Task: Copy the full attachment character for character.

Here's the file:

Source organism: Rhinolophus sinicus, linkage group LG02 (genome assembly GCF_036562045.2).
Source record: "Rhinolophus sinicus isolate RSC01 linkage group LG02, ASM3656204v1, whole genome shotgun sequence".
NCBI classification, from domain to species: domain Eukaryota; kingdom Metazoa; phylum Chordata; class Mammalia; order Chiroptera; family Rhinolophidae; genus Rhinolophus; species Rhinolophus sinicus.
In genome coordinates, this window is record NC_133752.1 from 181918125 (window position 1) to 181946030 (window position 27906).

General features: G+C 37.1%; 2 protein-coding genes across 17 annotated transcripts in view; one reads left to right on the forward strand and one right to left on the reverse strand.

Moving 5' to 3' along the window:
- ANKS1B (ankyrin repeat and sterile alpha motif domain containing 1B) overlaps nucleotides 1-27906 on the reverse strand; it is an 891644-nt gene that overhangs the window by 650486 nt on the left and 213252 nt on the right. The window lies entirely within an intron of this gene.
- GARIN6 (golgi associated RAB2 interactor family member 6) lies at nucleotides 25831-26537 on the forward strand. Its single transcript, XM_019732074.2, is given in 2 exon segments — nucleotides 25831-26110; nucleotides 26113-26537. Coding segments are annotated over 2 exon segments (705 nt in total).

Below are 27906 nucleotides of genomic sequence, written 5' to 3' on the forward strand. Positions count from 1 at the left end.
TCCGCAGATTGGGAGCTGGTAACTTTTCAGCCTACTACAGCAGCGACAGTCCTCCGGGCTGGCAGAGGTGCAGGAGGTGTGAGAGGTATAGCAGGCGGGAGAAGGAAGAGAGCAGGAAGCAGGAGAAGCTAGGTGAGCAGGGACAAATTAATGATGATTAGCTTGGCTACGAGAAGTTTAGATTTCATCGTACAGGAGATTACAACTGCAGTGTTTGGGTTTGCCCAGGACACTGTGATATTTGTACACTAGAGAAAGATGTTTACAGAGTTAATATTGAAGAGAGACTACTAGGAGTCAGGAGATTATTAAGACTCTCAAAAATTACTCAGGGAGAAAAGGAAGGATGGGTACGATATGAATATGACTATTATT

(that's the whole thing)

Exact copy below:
Source organism: Rhinolophus sinicus, linkage group LG02 (genome assembly GCF_036562045.2).
Source record: "Rhinolophus sinicus isolate RSC01 linkage group LG02, ASM3656204v1, whole genome shotgun sequence".
NCBI classification, from domain to species: domain Eukaryota; kingdom Metazoa; phylum Chordata; class Mammalia; order Chiroptera; family Rhinolophidae; genus Rhinolophus; species Rhinolophus sinicus.
In genome coordinates, this window is record NC_133752.1 from 181918125 (window position 1) to 181946030 (window position 27906).

General features: G+C 37.1%; 2 protein-coding genes across 17 annotated transcripts in view; one reads left to right on the forward strand and one right to left on the reverse strand.

Moving 5' to 3' along the window:
- ANKS1B (ankyrin repeat and sterile alpha motif domain containing 1B) overlaps nucleotides 1-27906 on the reverse strand; it is an 891644-nt gene that overhangs the window by 650486 nt on the left and 213252 nt on the right. The window lies entirely within an intron of this gene.
- GARIN6 (golgi associated RAB2 interactor family member 6) lies at nucleotides 25831-26537 on the forward strand. Its single transcript, XM_019732074.2, is given in 2 exon segments — nucleotides 25831-26110; nucleotides 26113-26537. Coding segments are annotated over 2 exon segments (705 nt in total).

Below are 27906 nucleotides of genomic sequence, written 5' to 3' on the forward strand. Positions count from 1 at the left end.
TCCGCAGATTGGGAGCTGGTAACTTTTCAGCCTACTACAGCAGCGACAGTCCTCCGGGCTGGCAGAGGTGCAGGAGGTGTGAGAGGTATAGCAGGCGGGAGAAGGAAGAGAGCAGGAAGCAGGAGAAGCTAGGTGAGCAGGGACAAATTAATGATGATTAGCTTGGCTACGAGAAGTTTAGATTTCATCGTACAGGAGATTACAACTGCAGTGTTTGGGTTTGCCCAGGACACTGTGATATTTGTACACTAGAGAAAGATGTTTACAGAGTTAATATTGAAGAGAGACTACTAGGAGTCAGGAGATTATTAAGACTCTCAAAAATTACTCAGGGAGAAAAGGAAGGATGGGTACGATATGAATATGACTATTATT